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October 5, 2015 05:04 PM

The Corleys Are Having a Ball

By Toby Smith
For the Journal

corleysThey’re larger in size than a gumball, but they’re definitely not candy.  

The United States Tennis Association awards individual gold, silver or bronze balls to those of any age who win, finish runner-up and or capture third place in a USTA national tournament at the very highest station, called Level 1.

For anyone who competes in amateur tennis, earning one of these coveted balls is a major achievement.

This summer the Corley sisters—Ivana, 16, and Carmen, 14—received silver balls for reaching the finals of the USTA national hardcourt 16-and-under doubles in Winston-Salem, N.C.  Earlier, Carmen received a silver ball for being runner-up in the USTA national clay-court 14-and-under doubles in Plantation, Fla., with partner with Katelyn Thomas of Granbury, Texas.

Some extremely good tennis players have never won a USTA ball.  The Corley family of Albuquerque, which also consists of  father Eddie, mother Maria and 8-year-old twins Vivica and Vianca,  has in the space of a couple of months, picked up three of those balls, their first three.

“It’s been amazing these past few weeks,” says Mom.

Ivana and Carmen did not emerge on the tennis scene overnight. The sisters started playing when they were 5 and 7, respectively.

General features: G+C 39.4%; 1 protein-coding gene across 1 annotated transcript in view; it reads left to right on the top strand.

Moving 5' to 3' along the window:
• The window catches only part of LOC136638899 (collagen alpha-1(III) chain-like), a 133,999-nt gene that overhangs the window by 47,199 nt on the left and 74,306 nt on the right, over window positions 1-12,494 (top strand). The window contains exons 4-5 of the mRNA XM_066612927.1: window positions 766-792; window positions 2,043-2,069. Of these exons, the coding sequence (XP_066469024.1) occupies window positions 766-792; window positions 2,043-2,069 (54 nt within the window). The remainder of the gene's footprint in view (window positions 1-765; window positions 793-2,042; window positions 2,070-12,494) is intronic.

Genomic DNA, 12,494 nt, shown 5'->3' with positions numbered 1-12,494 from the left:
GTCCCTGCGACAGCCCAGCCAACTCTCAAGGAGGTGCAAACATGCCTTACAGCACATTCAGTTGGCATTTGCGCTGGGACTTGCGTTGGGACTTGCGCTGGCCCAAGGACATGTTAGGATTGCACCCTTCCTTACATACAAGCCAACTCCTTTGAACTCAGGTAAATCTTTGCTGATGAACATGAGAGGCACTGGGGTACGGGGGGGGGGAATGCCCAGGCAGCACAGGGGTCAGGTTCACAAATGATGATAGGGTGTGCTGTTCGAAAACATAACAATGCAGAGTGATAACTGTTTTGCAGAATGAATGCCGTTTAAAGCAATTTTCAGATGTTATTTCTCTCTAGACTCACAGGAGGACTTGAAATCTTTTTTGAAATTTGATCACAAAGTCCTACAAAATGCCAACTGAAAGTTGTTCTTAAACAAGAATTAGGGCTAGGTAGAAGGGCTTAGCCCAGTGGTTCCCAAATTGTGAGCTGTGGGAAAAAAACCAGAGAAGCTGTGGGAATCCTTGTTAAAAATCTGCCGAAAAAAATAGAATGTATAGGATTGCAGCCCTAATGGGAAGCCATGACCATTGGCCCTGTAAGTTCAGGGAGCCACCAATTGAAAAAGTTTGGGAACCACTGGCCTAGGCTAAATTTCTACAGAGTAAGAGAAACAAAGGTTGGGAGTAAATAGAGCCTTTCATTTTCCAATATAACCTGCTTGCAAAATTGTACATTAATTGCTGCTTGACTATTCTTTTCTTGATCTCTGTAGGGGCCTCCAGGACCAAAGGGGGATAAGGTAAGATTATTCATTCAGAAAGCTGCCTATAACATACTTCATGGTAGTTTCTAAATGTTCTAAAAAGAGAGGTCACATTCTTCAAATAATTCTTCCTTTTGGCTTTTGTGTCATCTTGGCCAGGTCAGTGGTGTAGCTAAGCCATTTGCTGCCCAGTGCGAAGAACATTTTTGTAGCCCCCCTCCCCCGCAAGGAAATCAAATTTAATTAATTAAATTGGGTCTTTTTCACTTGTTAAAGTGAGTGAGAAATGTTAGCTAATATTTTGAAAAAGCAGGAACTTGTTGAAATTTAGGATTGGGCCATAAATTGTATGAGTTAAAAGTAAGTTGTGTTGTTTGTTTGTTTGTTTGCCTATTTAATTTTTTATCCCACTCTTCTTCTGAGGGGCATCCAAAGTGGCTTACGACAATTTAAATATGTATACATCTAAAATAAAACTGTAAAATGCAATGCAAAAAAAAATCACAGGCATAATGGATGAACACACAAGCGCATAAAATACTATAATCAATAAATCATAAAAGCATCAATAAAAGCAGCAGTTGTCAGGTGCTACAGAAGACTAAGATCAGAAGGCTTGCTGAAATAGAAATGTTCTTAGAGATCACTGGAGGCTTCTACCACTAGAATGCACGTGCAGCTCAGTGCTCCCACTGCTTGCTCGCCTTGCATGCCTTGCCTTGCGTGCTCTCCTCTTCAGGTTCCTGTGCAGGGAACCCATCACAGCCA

“Tennis wasn’t our favorite.” Carmen admits. “We did karate and ballet.” She laughs, “Tennis was third. We wanted to quit. It’s hot in July and there was a lot of whining.”

They stayed with it, first Highpoint Sports & Wellness. Soon it was goodbye to karate and ballet. After a year there they moved to the Tennis Club of Albuquerque for a year or so and finally to the LPTA, an elite group of youngsters who work out of the Lobo Tennis Club, then mainly with Johnny Parkes. These days the sisters train chiefly with former Lobo Johnny Kowalski. They take private lessons from Ben Dunbar, assistant coach of the UNM men’s team.

“My daughters have put in a lot of work, sacrificing a lot of family things,” Maria Corley says.  

There will be no live-away tennis academy for the pair. The girls’ cousin, Paris Corley, who started at high school in Grants, eventually moved to Phoenix to train, where she lived with her mother.  Paris, a senior in high school now, has committed to Arizona State University.

The thing about these Corley girls, says Kowalski, is that they actually do like tennis. “They enjoy it.  They spend more time than anyone I know working on their games.  That drives them. They just keep pushing forward.”

At 5-foot-7, Ivana relies heavily on her serve. Carmen, 5-5, says aggressiveness is her strong point on the court.

Both girls are home-schooled, using the online New Mexico Connections Academy.
Because the Corleys live in the Eldorado High School district, Ivana played with the Eldorado girls team last year. She won the 6A singles as a freshman, losing only four games along the way.

She’ll play with Eldorado again, says her mother. “She loves the social aspect of being with the team.”

Both Ivana and Carmen are on their way to a Division I college, says Kowalski. “They can play both singles and doubles well and not a lot of girls can do that.”

Ivana received a wild card in last week’s Coleman Vision Tennis Championships by winning the singles at the Loren Dils Labor Day Classic. Though she lost in the first qualifying round of the Coleman—to the eventual winner of that event—her wild card clearly was earned. In the Dils tournament, she won all four of her singles matches without dropping a set. Three of the wins came against members of the UNM women’s team, including last year’s No. 1 player.